Anyone that lives in, is looking to visit Kentucky, or who plans to journey through the state by car must understand what the Kentucky speed limits are, and the potential repercussions if you exceed these limits.
Laws surrounding speed limits are quite stringent in Kentucky, pretty much the same as anywhere else in the U.S. However, it is better to be safe by abiding by the Kentucky speed limits as it will not only cost you less in fines and potential points on your license, but it can help save yourself and others from unnecessary accidents.
Kentucky speed limits are established by the Kentucky Transportation Cabinet in order to advise the safest speed to travel when driving on specific roads and certain areas of the state. The different speed limits highlight the fastest speeds you are legally allowed to drive when conditions are good and the visibility is clear.
Similar to many other states around the US, Kentucky’s speed limits are split into two categories, basic and absolute. The basic speed limits in Kentucky mean driving “reasonable and prudent, having regard for the traffic and for the condition and use of the highway.”
In other words, you must always drive at a safe and sensible speed after analyzing the current driving conditions. An example of this would be if it was raining heavily, with high winds, and you were driving 55 mph in a 55 mph speed limit zone. You could very well be violating the basic speeding law, as the weather and road conditions would require you to go at a sensible Kentucky speed limit, typically slower than the prescribed limit.
Absolute Kentucky speed limits, however, aren’t as tricky to follow, what you see is what you get, literally. So, if a sign shows a required speed limit of 70 mph, you must drive at 70 mph or less, and if you violate the absolute speed limit, you will be slapped with a fine, and potentially further penalities.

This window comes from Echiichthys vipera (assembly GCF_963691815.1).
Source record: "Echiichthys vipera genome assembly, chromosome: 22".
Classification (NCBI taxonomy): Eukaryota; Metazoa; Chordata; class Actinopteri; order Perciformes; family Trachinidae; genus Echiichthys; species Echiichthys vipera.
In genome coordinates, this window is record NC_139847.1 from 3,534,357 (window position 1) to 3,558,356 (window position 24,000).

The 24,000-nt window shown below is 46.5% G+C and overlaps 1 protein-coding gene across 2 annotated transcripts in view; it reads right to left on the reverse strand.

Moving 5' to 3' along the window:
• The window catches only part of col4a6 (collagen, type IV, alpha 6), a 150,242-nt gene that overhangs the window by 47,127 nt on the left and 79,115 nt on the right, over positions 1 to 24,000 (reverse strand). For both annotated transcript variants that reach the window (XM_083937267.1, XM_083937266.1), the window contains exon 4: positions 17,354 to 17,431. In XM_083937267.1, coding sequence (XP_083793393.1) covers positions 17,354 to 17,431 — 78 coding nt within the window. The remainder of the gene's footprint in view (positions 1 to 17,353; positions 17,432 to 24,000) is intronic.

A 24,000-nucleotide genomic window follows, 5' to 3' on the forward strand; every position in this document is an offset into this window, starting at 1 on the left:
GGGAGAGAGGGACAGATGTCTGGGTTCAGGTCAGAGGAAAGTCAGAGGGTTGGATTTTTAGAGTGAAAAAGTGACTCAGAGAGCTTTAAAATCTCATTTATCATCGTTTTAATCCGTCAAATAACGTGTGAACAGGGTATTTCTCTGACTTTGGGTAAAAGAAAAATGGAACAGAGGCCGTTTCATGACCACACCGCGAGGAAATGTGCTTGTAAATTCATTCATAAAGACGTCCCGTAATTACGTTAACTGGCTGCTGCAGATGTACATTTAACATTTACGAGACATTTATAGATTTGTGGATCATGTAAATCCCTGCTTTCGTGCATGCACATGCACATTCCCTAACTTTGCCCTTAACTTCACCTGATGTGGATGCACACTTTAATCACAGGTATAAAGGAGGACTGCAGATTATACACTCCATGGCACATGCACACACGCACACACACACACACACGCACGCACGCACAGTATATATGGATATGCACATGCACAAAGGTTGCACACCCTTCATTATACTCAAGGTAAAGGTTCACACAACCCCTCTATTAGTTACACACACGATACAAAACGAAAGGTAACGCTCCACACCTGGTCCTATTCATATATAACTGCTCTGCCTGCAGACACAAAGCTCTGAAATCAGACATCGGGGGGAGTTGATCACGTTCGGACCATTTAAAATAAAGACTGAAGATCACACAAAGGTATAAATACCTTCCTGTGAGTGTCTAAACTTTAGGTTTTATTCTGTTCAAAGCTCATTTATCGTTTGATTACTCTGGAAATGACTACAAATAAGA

Here are the absolute Kentucky speed limits
- 25 mph is the speed limit for school zones.
- 25 – 35 mph depending on location is the speed limit for inner-cities.
- 45 mph is the speed limit in residential areas.
- 55 mph is the speed limit on undivided roads.
- 65 mph is the speed limit on divided roads.
- 70 mph is the speed limit on urban highways.
- 70 mph is the speed limit on rural highways, trucks also have a maximum speed limit of 70 mph on rural highways.
With regards to driving on highways, the law suggests that the right-hand lane is reserved for vehicles that go at or below the minimum Kentucky speed limit. If this is not practical, the car should be as close to the right-hand side of the highway as possible.
What Fines & Points Apply When Going Over the Kentucky Speed Limit?
The ticket and point system for surpassing the Kentucky speed limit is pretty straightforward when compared with most other states. If a driver exceeds the speed limit, the fines will typically range anywhere from $1 to $55, making the Kentucky speeding tickets comparatively lower than other places.
However, if a Kentucky motorist is surpassing the speed limit by 25 mph or more the fine is increased to anywhere between $60 to $100 and can result in a license suspension.
You have to bear in mind that, although the fines for speeding in Kentucky don’t tend to be too steep, you will almost definitely have points added to your license and record in addition to the fine as a result of speeding. The more points that you receive over a certain period of time, the more likely you are to be handed more serious penalties, for example, license suspension!
Here is the Kentucky speeding ticket and motor offense points system
|Kentucky Speeding Ticket Points||Total Points|
|Speeding 15 mph or less above limit||3 points|
|Speeding 16 mph or more over the limit||6 points|
|Reckless driving||4 points|
|Following too closely||4 points|
|Failing to stop for a school bus||6 points|
When relocating to Kentucky, or just simply visiting on vacation, there is a multitude of fun things to do and places to see. However, knowing and adhering to the Kentucky speed limits is essential in order for you to avoid penalties and potential accidents.